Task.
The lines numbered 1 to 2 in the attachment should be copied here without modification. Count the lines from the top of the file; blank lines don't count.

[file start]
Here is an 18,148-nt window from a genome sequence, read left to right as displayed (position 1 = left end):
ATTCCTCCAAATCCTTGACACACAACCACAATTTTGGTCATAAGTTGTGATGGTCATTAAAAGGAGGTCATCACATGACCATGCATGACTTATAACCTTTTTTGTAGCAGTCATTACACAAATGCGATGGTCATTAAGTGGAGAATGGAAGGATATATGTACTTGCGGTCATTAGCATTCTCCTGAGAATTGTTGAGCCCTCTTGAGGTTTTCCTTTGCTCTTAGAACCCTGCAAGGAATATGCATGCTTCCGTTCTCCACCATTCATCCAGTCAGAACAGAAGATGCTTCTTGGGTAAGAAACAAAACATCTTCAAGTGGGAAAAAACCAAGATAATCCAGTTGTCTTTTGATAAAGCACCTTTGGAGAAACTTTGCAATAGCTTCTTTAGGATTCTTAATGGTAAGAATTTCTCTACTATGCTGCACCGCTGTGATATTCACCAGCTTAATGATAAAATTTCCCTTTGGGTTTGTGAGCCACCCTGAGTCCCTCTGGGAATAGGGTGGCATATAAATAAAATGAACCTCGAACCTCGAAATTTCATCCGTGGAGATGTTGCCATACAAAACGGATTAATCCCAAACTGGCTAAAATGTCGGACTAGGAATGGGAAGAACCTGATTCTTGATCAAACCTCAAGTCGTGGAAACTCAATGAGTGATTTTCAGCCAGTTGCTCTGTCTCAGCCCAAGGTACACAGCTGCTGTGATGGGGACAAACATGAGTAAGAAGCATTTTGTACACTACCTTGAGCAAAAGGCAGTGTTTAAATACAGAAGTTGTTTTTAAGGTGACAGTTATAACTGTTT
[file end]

Here is an 18,148-nt window from a genome sequence, read left to right as displayed (position 1 = left end):
ATTCCTCCAAATCCTTGACACACAACCACAATTTTGGTCATAAGTTGTGATGGTCATTAAAAGGAGGTCATCACATGACCATGCATGACTTATAACCTTTTTTGTAGCAGTCATTACACAAATGCGATGGTCATTAAGTGGAGAATGGAAGGATATATGTACTTGCGGTCATTAGCATTCTCCTGAGAATTGTTGAGCCCTCTTGAGGTTTTCCTTTGCTCTTAGAACCCTGCAAGGAATATGCATGCTTCCGTTCTCCACCATTCATCCAGTCAGAACAGAAGATGCTTCTTGGGTAAGAAACAAAACATCTTCAAGTGGGAAAAAACCAAGATAATCCAGTTGTCTTTTGATAAAGCACCTTTGGAGAAACTTTGCAATAGCTTCTTTAGGATTCTTAATGGTAAGAATTTCTCTACTATGCTGCACCGCTGTGATATTCACCAGCTTAATGATAAAATTTCCCTTTGGGTTTGTGAGCCACCCTGAGTCCCTCTGGGAATAGGGTGGCATATAAATAAAATGAACCTCGAACCTCGAAATTTCATCCGTGGAGATGTTGCCATACAAAACGGATTAATCCCAAACTGGCTAAAATGTCGGACTAGGAATGGGAAGAACCTGATTCTTGATCAAACCTCAAGTCGTGGAAACTCAATGAGTGATTTTCAGCCAGTTGCTCTGTCTCAGCCCAAGGTACACAGCTGCTGTGATGGGGACAAACATGAGTAAGAAGCATTTTGTACACTACCTTGAGCAAAAGGCAGTGTTTAAATACAGAAGTTGTTTTTAAGGTGACAGTTATAACTGTTT